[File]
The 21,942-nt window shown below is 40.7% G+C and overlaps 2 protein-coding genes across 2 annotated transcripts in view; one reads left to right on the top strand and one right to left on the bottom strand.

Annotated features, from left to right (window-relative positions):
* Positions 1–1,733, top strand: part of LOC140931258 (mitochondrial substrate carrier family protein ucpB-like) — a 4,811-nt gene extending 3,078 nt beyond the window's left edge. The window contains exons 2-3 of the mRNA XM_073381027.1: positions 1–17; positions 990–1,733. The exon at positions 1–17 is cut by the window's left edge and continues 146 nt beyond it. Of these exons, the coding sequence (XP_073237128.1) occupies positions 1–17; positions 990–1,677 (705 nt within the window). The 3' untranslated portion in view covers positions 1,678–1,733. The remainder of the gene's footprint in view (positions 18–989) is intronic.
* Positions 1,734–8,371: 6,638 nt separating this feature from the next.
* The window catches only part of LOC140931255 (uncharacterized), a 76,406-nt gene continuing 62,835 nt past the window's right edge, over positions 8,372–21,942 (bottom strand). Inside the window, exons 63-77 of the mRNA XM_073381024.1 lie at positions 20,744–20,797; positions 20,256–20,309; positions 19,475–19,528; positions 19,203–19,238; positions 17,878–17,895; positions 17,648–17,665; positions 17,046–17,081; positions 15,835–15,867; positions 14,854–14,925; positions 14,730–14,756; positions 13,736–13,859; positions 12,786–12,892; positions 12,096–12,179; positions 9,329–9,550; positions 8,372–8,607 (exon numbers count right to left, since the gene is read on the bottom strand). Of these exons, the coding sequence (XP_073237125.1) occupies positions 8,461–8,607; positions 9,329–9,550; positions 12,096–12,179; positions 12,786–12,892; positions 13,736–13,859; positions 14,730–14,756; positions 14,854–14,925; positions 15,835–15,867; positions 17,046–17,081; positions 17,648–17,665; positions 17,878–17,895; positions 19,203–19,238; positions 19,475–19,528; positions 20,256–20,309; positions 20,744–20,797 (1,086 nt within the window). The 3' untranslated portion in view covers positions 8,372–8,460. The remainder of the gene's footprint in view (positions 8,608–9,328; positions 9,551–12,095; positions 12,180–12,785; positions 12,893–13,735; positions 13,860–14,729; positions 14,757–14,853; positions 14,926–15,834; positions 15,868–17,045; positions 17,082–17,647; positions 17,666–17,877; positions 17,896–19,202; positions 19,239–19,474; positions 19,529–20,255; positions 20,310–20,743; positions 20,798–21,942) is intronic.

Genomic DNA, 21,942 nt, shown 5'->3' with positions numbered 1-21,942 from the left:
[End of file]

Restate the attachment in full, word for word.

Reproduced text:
The 21,942-nt window shown below is 40.7% G+C and overlaps 2 protein-coding genes across 2 annotated transcripts in view; one reads left to right on the top strand and one right to left on the bottom strand.

Annotated features, from left to right (window-relative positions):
* Positions 1–1,733, top strand: part of LOC140931258 (mitochondrial substrate carrier family protein ucpB-like) — a 4,811-nt gene extending 3,078 nt beyond the window's left edge. The window contains exons 2-3 of the mRNA XM_073381027.1: positions 1–17; positions 990–1,733. The exon at positions 1–17 is cut by the window's left edge and continues 146 nt beyond it. Of these exons, the coding sequence (XP_073237128.1) occupies positions 1–17; positions 990–1,677 (705 nt within the window). The 3' untranslated portion in view covers positions 1,678–1,733. The remainder of the gene's footprint in view (positions 18–989) is intronic.
* Positions 1,734–8,371: 6,638 nt separating this feature from the next.
* The window catches only part of LOC140931255 (uncharacterized), a 76,406-nt gene continuing 62,835 nt past the window's right edge, over positions 8,372–21,942 (bottom strand). Inside the window, exons 63-77 of the mRNA XM_073381024.1 lie at positions 20,744–20,797; positions 20,256–20,309; positions 19,475–19,528; positions 19,203–19,238; positions 17,878–17,895; positions 17,648–17,665; positions 17,046–17,081; positions 15,835–15,867; positions 14,854–14,925; positions 14,730–14,756; positions 13,736–13,859; positions 12,786–12,892; positions 12,096–12,179; positions 9,329–9,550; positions 8,372–8,607 (exon numbers count right to left, since the gene is read on the bottom strand). Of these exons, the coding sequence (XP_073237125.1) occupies positions 8,461–8,607; positions 9,329–9,550; positions 12,096–12,179; positions 12,786–12,892; positions 13,736–13,859; positions 14,730–14,756; positions 14,854–14,925; positions 15,835–15,867; positions 17,046–17,081; positions 17,648–17,665; positions 17,878–17,895; positions 19,203–19,238; positions 19,475–19,528; positions 20,256–20,309; positions 20,744–20,797 (1,086 nt within the window). The 3' untranslated portion in view covers positions 8,372–8,460. The remainder of the gene's footprint in view (positions 8,608–9,328; positions 9,551–12,095; positions 12,180–12,785; positions 12,893–13,735; positions 13,860–14,729; positions 14,757–14,853; positions 14,926–15,834; positions 15,868–17,045; positions 17,082–17,647; positions 17,666–17,877; positions 17,896–19,202; positions 19,239–19,474; positions 19,529–20,255; positions 20,310–20,743; positions 20,798–21,942) is intronic.

Genomic DNA, 21,942 nt, shown 5'->3' with positions numbered 1-21,942 from the left: